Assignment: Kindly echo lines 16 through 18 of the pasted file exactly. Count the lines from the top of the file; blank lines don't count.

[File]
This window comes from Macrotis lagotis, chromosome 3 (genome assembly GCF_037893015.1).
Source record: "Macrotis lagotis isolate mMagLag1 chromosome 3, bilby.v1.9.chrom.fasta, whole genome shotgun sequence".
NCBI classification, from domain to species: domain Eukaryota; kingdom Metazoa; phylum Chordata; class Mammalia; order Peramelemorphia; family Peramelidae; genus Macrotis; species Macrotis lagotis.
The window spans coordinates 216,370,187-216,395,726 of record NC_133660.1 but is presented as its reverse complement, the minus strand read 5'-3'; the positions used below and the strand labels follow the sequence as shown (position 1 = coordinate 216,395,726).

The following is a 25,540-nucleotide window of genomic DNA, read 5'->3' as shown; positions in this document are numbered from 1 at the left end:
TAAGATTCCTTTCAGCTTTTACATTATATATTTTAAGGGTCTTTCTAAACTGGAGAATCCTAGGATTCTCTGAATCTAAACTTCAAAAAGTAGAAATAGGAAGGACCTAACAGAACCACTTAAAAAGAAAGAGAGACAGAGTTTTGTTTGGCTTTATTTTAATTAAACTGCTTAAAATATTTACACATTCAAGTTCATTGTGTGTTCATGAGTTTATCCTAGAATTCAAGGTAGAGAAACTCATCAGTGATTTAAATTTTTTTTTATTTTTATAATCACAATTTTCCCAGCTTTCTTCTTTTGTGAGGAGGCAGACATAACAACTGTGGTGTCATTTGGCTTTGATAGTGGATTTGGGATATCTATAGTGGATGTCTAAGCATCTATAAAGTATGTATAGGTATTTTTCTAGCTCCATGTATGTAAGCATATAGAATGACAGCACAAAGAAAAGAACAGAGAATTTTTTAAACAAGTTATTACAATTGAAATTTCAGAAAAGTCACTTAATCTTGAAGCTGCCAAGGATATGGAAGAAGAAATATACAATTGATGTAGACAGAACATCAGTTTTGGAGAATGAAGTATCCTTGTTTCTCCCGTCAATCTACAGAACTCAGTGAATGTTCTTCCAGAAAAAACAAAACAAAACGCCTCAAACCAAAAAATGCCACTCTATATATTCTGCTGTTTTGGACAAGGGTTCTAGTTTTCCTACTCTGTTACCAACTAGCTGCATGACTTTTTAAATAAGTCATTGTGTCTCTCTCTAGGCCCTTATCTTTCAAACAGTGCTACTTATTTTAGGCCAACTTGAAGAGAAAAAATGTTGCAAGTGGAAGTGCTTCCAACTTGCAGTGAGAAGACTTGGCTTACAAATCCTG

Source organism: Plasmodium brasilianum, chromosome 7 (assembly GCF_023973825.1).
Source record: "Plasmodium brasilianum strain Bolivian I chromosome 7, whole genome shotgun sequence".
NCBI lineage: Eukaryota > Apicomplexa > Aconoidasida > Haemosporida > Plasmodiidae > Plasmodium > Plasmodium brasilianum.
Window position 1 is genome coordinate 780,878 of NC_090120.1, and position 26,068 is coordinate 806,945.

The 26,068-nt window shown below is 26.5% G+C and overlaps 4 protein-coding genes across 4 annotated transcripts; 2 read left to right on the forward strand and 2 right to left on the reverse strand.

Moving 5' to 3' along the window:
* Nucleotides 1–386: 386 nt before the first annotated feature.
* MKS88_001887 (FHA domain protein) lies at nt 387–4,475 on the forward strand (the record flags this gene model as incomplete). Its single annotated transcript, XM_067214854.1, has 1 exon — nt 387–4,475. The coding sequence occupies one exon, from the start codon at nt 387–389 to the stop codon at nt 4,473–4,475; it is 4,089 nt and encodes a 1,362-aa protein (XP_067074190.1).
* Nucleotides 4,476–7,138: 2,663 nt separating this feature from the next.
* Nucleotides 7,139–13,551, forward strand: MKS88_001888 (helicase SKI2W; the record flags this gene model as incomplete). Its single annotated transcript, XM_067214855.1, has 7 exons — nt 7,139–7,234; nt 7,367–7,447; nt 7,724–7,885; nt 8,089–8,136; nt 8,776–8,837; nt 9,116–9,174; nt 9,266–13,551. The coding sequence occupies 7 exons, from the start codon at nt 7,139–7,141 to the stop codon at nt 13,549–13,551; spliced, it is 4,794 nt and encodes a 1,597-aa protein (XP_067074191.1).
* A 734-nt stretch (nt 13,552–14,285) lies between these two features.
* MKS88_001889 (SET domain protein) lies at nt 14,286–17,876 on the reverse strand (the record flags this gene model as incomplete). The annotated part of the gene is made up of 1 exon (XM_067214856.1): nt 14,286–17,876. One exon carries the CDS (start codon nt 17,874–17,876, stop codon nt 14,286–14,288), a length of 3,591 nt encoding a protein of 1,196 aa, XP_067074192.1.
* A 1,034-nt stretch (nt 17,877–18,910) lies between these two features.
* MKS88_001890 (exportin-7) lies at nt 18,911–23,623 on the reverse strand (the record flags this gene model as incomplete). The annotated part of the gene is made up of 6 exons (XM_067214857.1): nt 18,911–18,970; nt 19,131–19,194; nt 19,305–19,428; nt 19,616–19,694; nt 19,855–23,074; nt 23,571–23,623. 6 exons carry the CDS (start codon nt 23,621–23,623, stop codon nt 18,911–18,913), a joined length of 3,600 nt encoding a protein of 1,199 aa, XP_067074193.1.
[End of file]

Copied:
* Nucleotides 7,139–13,551, forward strand: MKS88_001888 (helicase SKI2W; the record flags this gene model as incomplete). Its single annotated transcript, XM_067214855.1, has 7 exons — nt 7,139–7,234; nt 7,367–7,447; nt 7,724–7,885; nt 8,089–8,136; nt 8,776–8,837; nt 9,116–9,174; nt 9,266–13,551. The coding sequence occupies 7 exons, from the start codon at nt 7,139–7,141 to the stop codon at nt 13,549–13,551; spliced, it is 4,794 nt and encodes a 1,597-aa protein (XP_067074191.1).
* A 734-nt stretch (nt 13,552–14,285) lies between these two features.
* MKS88_001889 (SET domain protein) lies at nt 14,286–17,876 on the reverse strand (the record flags this gene model as incomplete). The annotated part of the gene is made up of 1 exon (XM_067214856.1): nt 14,286–17,876. One exon carries the CDS (start codon nt 17,874–17,876, stop codon nt 14,286–14,288), a length of 3,591 nt encoding a protein of 1,196 aa, XP_067074192.1.